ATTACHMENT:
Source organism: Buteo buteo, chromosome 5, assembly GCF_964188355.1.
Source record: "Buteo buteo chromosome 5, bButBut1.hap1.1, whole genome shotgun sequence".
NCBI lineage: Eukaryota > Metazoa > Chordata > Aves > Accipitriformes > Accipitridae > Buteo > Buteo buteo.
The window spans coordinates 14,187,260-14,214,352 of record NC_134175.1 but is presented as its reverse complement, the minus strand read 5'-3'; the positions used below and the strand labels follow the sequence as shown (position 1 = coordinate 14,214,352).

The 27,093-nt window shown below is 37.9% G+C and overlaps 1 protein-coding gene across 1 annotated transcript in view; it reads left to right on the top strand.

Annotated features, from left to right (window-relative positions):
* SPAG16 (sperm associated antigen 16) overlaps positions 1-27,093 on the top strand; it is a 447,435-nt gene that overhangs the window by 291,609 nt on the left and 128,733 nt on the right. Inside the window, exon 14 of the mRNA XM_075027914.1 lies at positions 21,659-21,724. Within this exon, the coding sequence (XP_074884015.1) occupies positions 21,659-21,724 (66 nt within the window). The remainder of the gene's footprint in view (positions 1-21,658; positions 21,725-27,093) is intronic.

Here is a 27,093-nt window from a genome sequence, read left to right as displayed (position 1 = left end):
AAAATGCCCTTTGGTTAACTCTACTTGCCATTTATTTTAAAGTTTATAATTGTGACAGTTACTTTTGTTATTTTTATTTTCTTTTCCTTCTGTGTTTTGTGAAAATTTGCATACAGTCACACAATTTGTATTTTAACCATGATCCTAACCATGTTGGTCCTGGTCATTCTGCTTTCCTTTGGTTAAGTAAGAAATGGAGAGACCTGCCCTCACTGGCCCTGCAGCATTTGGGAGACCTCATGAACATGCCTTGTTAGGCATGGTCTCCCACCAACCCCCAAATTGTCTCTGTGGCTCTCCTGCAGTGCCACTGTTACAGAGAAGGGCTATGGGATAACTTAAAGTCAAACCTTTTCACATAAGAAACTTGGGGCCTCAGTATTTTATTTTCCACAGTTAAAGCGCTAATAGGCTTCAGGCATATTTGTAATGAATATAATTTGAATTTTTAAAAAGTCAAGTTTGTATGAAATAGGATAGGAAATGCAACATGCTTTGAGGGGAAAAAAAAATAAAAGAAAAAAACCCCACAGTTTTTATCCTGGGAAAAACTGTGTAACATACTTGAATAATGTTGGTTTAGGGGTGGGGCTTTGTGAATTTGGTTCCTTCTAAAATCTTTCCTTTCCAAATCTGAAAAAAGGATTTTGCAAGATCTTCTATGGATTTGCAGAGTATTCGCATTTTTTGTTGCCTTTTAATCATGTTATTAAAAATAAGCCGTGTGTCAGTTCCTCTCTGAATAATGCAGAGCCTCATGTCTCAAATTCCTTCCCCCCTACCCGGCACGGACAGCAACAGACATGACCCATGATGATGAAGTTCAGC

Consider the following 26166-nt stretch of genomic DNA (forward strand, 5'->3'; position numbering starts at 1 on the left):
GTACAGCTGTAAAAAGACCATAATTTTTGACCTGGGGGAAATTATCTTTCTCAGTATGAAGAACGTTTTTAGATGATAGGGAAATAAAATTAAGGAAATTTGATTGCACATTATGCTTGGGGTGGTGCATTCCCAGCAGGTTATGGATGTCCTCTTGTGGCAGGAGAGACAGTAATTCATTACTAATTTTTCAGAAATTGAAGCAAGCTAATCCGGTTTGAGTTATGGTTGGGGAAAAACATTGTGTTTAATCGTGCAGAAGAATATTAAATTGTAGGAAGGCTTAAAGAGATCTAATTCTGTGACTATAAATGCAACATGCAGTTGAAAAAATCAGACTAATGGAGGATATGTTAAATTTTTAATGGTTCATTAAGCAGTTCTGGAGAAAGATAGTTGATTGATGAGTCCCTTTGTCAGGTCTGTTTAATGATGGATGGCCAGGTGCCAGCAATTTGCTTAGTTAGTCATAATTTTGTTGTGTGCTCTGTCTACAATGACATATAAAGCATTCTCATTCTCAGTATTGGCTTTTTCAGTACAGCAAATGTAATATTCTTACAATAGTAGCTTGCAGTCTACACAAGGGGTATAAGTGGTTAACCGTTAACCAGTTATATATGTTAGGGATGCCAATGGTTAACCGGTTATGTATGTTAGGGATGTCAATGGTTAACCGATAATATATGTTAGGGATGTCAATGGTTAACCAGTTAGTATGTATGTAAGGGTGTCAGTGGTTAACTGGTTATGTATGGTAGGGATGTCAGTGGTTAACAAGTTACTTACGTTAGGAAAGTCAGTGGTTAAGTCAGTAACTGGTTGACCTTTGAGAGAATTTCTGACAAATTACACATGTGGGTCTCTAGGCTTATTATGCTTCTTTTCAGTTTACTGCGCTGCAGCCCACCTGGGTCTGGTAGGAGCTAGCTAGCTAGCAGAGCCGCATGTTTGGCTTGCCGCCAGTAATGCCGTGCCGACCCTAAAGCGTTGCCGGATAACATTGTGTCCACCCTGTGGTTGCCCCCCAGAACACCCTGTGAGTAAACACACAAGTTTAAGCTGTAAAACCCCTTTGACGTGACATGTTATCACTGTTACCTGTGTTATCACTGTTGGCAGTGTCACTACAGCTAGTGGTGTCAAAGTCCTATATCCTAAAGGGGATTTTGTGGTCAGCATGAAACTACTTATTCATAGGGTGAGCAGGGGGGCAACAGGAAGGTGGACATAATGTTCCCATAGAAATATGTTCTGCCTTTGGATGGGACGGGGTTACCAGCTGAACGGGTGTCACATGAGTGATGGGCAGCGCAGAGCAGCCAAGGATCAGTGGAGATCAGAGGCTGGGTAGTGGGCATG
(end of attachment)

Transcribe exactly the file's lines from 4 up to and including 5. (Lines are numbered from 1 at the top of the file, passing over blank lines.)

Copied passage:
The window spans coordinates 14,187,260-14,214,352 of record NC_134175.1 but is presented as its reverse complement, the minus strand read 5'-3'; the positions used below and the strand labels follow the sequence as shown (position 1 = coordinate 14,214,352).

The 27,093-nt window shown below is 37.9% G+C and overlaps 1 protein-coding gene across 1 annotated transcript in view; it reads left to right on the top strand.